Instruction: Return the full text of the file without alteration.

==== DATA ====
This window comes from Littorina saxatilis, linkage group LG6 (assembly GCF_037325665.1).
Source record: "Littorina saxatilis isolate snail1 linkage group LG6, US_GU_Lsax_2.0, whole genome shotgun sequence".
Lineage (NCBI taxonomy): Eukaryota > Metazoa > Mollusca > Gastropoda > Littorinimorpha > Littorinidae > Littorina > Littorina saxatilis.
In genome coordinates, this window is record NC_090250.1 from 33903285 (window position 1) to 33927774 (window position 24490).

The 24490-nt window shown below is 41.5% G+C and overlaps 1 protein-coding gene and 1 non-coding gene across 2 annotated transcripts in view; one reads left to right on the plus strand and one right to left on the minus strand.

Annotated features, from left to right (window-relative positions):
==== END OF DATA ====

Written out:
This window comes from Littorina saxatilis, linkage group LG6 (assembly GCF_037325665.1).
Source record: "Littorina saxatilis isolate snail1 linkage group LG6, US_GU_Lsax_2.0, whole genome shotgun sequence".
Lineage (NCBI taxonomy): Eukaryota > Metazoa > Mollusca > Gastropoda > Littorinimorpha > Littorinidae > Littorina > Littorina saxatilis.
In genome coordinates, this window is record NC_090250.1 from 33903285 (window position 1) to 33927774 (window position 24490).

The 24490-nt window shown below is 41.5% G+C and overlaps 1 protein-coding gene and 1 non-coding gene across 2 annotated transcripts in view; one reads left to right on the plus strand and one right to left on the minus strand.

Annotated features, from left to right (window-relative positions):